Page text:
Under Ontario law, driving is considered a privilege—not a right. People who are stopped by law enforcement officers for driving without a valid license face a wide range of serious penalties—including fines, jail time, additional license suspension periods, and a “high risk” label that will leave them paying higher auto insurance premiums for several years to come.
How Drivers Can Be Ticketed for Driving Without a License
There are a number of circumstances in which an Ontario driver can be ticketed for driving without a license. For example:
- The driver never had a license.
- The license was suspended for accumulating too many demerit points.
- The license was suspended for failing to pay fines.
- The license was suspended for failing to make legally required family support payments.
- The driver had a license but forgot to renew it in a timely fashion.
- The driver’s license was suspended due to a medical condition that made it unsafe for them to operate a motor vehicle.
Please note that the rules regarding a license suspension for demerit points are much harsher when a person is considered to be a novice driver. A new driver with a G1, G2, M1, M2, M1-L, or M2-L license faces mandatory license suspension for a conviction of any single offence carrying four or more demerit points or reaching a total of nine demerit points. A driver with a full license is allowed to accumulate 15 points before a suspension occurs.
It is important to remember that demerit points are accumulated for any offence in Canada, as well as those in New York or Michigan. Sometimes, drivers with previous Canadian offences do not realize that a ticket in these two U.S. locations can push them over the threshold that triggers a license suspension.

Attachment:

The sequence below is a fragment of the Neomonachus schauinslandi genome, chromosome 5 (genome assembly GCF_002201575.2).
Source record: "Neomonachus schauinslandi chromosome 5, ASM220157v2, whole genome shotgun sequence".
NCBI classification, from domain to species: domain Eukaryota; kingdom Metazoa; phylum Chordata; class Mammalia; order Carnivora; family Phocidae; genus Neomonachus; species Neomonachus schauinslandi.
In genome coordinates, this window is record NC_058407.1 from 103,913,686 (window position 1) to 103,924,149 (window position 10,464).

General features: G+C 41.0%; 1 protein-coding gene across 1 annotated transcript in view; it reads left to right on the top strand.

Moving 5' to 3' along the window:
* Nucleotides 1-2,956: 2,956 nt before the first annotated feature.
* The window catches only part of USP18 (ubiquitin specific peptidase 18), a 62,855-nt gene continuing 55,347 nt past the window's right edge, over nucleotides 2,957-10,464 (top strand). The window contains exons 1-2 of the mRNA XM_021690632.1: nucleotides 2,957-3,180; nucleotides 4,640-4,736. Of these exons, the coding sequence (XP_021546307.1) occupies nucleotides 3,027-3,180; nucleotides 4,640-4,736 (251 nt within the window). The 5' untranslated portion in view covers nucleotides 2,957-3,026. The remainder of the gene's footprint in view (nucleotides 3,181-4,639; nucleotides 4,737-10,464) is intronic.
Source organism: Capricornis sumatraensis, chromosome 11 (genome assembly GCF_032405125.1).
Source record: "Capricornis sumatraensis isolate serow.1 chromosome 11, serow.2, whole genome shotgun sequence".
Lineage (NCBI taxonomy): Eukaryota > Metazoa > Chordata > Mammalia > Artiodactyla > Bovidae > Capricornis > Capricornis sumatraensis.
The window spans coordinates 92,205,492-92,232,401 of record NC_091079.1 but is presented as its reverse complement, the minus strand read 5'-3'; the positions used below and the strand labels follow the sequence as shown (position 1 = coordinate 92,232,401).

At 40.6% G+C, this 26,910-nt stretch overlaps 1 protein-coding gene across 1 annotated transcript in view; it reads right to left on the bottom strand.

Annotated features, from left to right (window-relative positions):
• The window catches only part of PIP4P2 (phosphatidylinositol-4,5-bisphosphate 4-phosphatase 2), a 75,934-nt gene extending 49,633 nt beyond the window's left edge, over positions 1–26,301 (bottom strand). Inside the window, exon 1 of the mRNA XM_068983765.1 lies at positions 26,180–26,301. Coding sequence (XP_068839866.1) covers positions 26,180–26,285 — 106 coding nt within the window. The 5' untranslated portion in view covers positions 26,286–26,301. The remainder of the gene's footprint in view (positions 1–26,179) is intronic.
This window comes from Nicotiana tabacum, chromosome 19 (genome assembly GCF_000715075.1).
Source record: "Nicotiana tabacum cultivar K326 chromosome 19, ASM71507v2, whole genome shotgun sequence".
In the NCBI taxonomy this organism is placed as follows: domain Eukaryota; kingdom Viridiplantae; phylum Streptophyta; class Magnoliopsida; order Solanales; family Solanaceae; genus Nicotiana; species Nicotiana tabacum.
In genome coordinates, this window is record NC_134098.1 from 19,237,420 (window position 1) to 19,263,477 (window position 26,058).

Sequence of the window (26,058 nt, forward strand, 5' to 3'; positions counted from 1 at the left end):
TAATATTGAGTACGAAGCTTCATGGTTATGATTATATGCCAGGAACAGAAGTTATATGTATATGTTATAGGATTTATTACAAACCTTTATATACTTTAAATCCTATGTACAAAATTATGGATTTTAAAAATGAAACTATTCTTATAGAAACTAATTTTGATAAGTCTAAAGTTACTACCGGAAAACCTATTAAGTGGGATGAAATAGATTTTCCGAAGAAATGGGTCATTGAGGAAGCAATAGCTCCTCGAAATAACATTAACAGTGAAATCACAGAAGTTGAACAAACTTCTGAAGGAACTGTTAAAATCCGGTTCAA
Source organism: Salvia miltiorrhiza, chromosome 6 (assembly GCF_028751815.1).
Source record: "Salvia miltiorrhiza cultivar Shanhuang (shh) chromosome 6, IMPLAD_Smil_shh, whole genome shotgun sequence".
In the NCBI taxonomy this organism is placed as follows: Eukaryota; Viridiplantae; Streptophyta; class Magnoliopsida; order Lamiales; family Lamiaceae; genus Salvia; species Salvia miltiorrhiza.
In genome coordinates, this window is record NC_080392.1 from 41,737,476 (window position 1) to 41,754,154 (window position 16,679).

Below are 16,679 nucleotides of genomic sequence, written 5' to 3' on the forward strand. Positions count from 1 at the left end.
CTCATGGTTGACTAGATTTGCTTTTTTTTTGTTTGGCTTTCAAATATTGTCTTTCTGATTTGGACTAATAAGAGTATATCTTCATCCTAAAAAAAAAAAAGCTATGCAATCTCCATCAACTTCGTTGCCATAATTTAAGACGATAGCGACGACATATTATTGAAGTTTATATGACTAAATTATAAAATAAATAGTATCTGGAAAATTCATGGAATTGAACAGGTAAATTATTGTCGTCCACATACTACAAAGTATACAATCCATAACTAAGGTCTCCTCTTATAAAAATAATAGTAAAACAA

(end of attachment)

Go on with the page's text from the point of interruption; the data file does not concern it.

The penalty for driving without a license depends on why your license is not valid. Willfully driving without a valid license is considered a more serious offence than simply forgetting to renew a license you previously held.
One of the most serious charges is Drive Under Suspension. This offence will carry a mandatory six-month suspension that can’t be waived or reduced by the court once you are convicted. If your case involves a suspension for an alcohol-related charge, the minimum fine jumps from $1,000 to $5,000.
If your license has been suspended for nonpayment of a fine, it does not matter how large your debt is. Fines range from $1,250 to $6,250, plus you’ll face potential jail time and a mandatory driver’s license suspension for an additional six months.
If your license has simply expired because you forgot to renew it in a timely fashion, you may be charged with the less serious offence of Drive Motor Vehicle – No License. This offence carries no mandatory suspension or jail time, but drivers must still pay associated fines and court costs.
Every case is unique, but there are a few defences that might be applicable to this charge:
- You didn’t know about the license suspension.
- You did everything possible to avoid the license suspension.
- The license suspension wasn’t legally valid.
- The license suspension didn’t have proper documentation.
If your license was suspended for failing to pay fines, repaying your debt will be a crucial step in getting your driving privileges reinstated. If you are not financially able to pay the debt in full, you may be able to get the court to agree to a payment plan if you can provide a sufficient down payment.
If your license was suspended due to a medical issue that affects your ability to drive, you might be required to appeal to the License Appeal Board for a medical review of your driver’s license.
Do You Need To Defend Yourself Against An Ontario Traffic Ticket?
If you need to defend your driving rights against an Ontario traffic ticket you should contact us as soon as possible. We have skill and experience in helping drivers just like you respond to a variety of traffic tickets and provide free, confidential consultations to empower you to fight your charges. We help drivers throughout Ontario including Cambridge, Georgetown, London, Windsor and from our home office in Kitchener. Contact us online or call us directly at 1.844.647.6869 or text us a copy of your ticket to 226-240-2480.